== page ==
Close contact health staff exempted from restrictions if vaccinated - Hiqa

New regulatory advice will allow more health workers return from Covid-19 isolation

The administering of vaccines to 78,000 healthcare workers so far will permit more staff to remain in work even if they are identified as close contacts of positive Covid-19 cases in light of the new Hiqa advice provided to the National Public Health Emergency Team.

The administering of vaccines to 78,000 healthcare workers so far will permit more staff to remain in work even if they are identified as close contacts of positive Covid-19 cases in light of the new Hiqa advice provided to the National Public Health Emergency Team.

 

Healthcare workers who are close contacts of a confirmed Covid-19 case could, under new regulations, be exempted from restricting their movements if they are fully vaccinated.

In an advisory report published by the State’s health service regulator, the Health Information and Quality Authority has said that healthcare workers could be considered for derogation from restricting their movements as close contacts if they have completed the two doses of the vaccine.

In its report to the National Public Health Emergency Team, Hiqa said any decision should be in line with current derogation guidance and “may only be considered for healthcare workers who have been identified as essential to maintaining critical services and following a risk-based assessment by senior management.”

Staff shortages continue to put severe strain on hospitals and other services.

Outbreaks in hospitals and nursing homes have resulted in large numbers of HSE and other healthcare staff being forced into self-isolation as close contacts of Covid-19 cases.

Healthcare workers currently identified as close contacts must restrict their movements and, if asymptomatic, can only return to work with a “not detected” Covid-19 test result after 10 days.

The administering of vaccines to healthcare workers will enable more staff to remain in work even if they are identified as close contacts of positive Covid-19 cases in light.

The two-dose Pfizer-BioNTech protects 95 per cent of people who receive it. It takes seven days after the second dose is administered for recipients to be fully protected. The doses are given 28 days apart.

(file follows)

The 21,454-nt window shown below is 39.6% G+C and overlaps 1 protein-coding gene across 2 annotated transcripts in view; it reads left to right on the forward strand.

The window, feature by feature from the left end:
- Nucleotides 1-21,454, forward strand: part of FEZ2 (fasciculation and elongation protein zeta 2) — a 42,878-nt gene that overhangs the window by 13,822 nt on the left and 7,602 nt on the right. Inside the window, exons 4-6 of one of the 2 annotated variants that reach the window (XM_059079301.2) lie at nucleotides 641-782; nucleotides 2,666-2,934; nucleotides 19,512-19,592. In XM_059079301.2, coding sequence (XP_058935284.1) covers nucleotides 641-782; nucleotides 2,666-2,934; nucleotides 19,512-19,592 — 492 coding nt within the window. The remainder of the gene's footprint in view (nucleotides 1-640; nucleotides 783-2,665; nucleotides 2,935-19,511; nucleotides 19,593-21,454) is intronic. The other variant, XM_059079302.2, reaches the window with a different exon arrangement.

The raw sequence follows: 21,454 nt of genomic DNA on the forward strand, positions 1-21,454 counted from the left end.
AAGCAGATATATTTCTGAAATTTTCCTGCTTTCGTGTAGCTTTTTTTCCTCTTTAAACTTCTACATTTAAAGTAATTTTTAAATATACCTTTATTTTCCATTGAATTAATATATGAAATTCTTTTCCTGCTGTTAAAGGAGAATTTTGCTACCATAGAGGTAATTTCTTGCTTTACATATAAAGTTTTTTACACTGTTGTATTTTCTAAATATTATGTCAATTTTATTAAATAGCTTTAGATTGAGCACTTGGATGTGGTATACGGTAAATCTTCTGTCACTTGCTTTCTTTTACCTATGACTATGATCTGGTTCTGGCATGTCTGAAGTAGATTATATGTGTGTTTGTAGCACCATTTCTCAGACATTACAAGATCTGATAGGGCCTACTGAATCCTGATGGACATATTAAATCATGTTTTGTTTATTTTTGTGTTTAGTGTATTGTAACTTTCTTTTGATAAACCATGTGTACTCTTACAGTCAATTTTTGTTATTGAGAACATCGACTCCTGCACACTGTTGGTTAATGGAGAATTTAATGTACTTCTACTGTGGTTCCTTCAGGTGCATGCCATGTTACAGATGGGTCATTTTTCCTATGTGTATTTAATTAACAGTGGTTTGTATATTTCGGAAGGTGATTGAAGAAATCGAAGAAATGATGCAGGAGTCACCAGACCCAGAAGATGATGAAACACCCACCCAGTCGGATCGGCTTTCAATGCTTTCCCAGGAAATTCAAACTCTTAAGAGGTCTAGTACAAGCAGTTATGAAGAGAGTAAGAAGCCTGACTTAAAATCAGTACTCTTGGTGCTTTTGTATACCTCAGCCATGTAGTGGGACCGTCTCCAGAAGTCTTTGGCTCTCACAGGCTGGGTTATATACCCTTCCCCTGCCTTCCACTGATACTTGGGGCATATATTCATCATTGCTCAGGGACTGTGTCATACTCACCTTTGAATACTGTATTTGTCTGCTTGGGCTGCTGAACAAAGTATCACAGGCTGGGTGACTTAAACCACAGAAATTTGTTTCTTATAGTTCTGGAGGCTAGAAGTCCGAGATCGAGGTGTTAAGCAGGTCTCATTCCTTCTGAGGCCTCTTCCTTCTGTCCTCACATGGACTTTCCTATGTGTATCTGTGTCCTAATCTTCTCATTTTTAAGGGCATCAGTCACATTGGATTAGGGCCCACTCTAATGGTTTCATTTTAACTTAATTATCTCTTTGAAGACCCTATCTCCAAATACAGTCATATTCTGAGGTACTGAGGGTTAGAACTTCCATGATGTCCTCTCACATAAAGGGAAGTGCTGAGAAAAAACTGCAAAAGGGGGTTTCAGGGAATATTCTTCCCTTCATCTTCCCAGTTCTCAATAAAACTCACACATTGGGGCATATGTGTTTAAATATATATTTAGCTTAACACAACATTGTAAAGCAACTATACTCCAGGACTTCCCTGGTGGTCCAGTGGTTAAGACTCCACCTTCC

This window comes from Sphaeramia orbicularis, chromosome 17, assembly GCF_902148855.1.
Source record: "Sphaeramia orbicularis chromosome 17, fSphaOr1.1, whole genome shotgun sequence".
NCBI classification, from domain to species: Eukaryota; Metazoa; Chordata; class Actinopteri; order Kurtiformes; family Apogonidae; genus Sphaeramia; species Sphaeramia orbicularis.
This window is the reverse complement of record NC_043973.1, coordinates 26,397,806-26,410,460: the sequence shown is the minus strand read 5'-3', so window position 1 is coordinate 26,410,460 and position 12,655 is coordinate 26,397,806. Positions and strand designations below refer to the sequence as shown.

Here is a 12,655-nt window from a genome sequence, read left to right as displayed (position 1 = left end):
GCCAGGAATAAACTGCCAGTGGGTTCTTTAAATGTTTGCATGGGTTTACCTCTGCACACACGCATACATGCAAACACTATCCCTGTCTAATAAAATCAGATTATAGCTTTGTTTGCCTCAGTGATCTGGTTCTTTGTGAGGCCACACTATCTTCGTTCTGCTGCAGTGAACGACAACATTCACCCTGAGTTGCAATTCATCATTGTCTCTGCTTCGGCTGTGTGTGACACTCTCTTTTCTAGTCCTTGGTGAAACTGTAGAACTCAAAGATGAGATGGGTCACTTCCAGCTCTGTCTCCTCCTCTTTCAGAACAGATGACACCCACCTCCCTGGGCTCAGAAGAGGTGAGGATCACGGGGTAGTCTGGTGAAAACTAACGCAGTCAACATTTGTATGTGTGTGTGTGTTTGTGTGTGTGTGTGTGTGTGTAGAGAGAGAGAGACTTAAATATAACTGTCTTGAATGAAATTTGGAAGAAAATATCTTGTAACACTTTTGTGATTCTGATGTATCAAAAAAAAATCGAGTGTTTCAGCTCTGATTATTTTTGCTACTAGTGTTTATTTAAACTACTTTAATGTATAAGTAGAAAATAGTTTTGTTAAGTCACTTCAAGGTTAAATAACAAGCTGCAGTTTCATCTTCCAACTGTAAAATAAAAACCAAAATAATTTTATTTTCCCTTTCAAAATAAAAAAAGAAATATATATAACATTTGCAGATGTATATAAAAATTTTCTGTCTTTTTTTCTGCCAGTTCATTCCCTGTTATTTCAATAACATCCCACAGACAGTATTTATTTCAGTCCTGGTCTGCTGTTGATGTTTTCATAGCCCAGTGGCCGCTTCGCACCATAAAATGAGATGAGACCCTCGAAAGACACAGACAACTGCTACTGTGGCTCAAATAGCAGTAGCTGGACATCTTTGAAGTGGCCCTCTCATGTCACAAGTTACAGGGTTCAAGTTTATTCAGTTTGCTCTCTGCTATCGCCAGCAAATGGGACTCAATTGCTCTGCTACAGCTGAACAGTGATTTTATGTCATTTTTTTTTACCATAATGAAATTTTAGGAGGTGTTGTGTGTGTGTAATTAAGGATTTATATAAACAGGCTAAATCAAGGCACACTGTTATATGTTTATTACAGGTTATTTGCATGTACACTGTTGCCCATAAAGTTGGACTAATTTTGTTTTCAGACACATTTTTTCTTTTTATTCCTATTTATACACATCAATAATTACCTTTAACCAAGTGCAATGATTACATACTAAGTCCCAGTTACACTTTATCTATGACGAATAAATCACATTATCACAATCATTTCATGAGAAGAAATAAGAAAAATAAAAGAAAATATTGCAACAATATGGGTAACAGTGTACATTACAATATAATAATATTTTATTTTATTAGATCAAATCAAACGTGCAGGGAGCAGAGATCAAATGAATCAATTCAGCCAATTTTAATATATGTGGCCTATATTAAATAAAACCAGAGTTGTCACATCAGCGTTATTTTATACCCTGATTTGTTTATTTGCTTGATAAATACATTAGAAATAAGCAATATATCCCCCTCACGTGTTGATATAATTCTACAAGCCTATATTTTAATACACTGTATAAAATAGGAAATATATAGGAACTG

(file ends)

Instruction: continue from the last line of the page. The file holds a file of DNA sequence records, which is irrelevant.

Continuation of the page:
Healthcare workers started receiving their second dose of the vaccine last week. So far, nearly 80,000 have received at least one dose.

Dr Máirín Ryan, Hiqa’s deputy chief executive and director of health technology assessment, said the derogation should, in the first instance, be limited to people who have completed vaccination within the previous two months given the current data available from research trials.

“Derogation should be accompanied by strict conditions of testing, active monitoring, and supervision by local management and occupational health,” said Dr Ryan.

“Consideration should also be given to providing guidance, training in processes such as risk assessment and support for appropriate implementation of derogation practices outside acute care settings where there may be limited access to occupational health services.”

Hiqa has said there was a need to communicate that vaccination does not lessen the requirement for infection prevention and control practices or the requirement to observe general public health guidance within and outside of hospitals and other healthcare settings.

The Hiqa report noted the view of the Covid-19 Expert Advisory Group that vaccination does not lead to sterilising immunity and that while the risk of transmission is lower in people who have completed the vaccination programme, it will be not fully eradicated.

“Some infections in vaccinated individuals will occur, but will likely be shorter in duration (as there will not be a lag time to mount an immune response) and associated with a lower viral load. Therefore, while the risk of transmission will be lower, it will not be zero,” the report states.

Hiqa advised Nphet that a “stratified or preferential approach to derogation” may need to be applied if there is more than one healthcare worker who can fulfill an essential role.

“This preferential derogation should take into consideration prior history of Covid-19, vaccination and the specific exposure risk that led to the identification of the healthcare worker as a close contact,” it said.

The report says current guidance specifies that healthcare workers who have had a confirmed infection within the last three months are exempt from close contact status.